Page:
First, the bad news: the Thunder’s fourth quarter was about as lackluster as their last half-dozen fourth quarters. The good news: they absolutely ruled during the first 36 minutes, running up a lead (!) on the Warriors (!!) as high as 26 points, leading ESPN’s Royce Young to ask:
How big does the Thunder lead have to be until anyone believes they'll actually hold on to it tonight? 50? 200?
— Royce Young (@royceyoung) November 23, 2017
For the record, I said 29. After all, it wasn’t that long ago — two games, I think — that Golden State was down more than 20 at halftime and still pulled out a win.
[Two games it was. The 76ers were up 74-52 at halftime, but the Warriors blitzed them 47-15 in the third and won by eight.]
But when the Warriors were well into the fourth and still double digits out, Steve Kerr found a traveling-white flag to wave, the starters were pulled, and it ended Oklahoma City 108, Golden State 91. If you gotta break a losing streak, this is the way to do it, and the sideshows — Draymond Green collected a technical for his eternal scowl, and double Ts were levied against Kevin Durant and Russell Westbrook — will put this one into the history books.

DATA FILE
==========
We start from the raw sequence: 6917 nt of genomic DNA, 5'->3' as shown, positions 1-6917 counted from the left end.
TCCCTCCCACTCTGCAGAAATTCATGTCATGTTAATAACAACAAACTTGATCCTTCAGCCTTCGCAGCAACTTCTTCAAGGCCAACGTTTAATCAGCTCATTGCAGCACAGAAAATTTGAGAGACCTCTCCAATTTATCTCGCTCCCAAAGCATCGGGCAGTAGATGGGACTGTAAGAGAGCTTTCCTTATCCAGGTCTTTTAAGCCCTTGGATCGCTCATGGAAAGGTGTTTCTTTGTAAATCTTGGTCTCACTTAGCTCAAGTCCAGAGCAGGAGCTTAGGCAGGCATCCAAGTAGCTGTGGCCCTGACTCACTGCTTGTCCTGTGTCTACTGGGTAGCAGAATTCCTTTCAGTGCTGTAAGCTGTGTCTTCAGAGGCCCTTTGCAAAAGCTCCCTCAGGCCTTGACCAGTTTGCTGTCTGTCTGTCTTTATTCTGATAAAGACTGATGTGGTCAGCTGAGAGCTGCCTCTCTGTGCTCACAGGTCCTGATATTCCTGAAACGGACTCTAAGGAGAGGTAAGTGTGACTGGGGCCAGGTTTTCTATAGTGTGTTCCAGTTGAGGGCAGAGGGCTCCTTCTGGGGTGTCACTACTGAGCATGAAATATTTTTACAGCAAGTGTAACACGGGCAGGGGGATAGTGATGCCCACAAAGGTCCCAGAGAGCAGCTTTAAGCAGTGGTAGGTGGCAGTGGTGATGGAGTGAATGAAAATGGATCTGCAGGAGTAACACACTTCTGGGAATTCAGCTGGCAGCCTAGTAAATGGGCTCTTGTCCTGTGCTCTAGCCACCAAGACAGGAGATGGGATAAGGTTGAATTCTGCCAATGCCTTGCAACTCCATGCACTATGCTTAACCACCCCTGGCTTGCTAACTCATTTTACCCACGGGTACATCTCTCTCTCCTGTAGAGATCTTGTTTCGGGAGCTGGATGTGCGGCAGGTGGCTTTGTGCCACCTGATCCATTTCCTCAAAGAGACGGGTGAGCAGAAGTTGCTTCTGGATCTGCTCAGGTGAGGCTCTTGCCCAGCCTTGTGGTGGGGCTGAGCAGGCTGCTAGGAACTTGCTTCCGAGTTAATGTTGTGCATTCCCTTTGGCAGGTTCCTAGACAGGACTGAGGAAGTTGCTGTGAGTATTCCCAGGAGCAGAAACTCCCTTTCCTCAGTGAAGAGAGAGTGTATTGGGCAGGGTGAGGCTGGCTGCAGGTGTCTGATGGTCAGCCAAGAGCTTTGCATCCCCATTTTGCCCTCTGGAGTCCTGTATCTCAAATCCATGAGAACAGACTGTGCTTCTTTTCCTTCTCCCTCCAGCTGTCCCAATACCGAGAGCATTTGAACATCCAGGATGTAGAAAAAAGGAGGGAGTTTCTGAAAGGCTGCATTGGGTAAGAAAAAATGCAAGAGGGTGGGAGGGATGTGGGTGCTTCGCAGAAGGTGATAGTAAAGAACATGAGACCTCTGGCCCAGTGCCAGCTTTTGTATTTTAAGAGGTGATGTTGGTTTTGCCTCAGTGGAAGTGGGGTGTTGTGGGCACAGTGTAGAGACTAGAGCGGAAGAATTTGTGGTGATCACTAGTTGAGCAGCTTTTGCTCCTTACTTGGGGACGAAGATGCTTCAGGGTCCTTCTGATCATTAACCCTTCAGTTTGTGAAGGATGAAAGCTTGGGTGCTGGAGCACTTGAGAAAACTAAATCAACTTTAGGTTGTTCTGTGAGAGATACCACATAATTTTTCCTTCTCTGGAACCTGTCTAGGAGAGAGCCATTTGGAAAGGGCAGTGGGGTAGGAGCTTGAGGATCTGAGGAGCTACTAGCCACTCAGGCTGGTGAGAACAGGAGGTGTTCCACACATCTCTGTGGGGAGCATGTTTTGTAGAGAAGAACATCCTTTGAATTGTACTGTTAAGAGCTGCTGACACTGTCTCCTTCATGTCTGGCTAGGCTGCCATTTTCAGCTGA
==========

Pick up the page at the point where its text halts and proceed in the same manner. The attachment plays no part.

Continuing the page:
How was this even possible? Twenty-two Warrior turnovers, from which the Thunder wrung 34 points, and actual shooting from the Thunder shooters. Westbrook: 34-10-9 on 13-27. Carmelo Anthony: 22 points on 8-17. Paul George: 20 points, 11 rebounds, 8-19. Steven Adams: 14-12 on 4-8. (Yeah, the bench only scored 12, half of them from Raymond Felton. You’ll get over it.)
The two guys you’d expect to garner points for Golden State did so: KD and Steph Curry each picked up 24 points — and minus-17s for their trouble. Green didn’t make a shot until the third quarter, and Klay Thompson was an improbable 3 of 12, though he got 9 points for his trouble. A lot of it, though, was simply not having the ball. (See “turnovers,” supra.) The Warriors got ten fewer shots (and eight fewer makes), and rebounds, to the tune of 50-38, belonged to OKC.
Is this some sort of turning point for the Thunder? That 14-point fourth quarter says “Not necessarily.” We’ll know more Friday night, with Andre Drummond and the Pistons in town to try to clear those boards.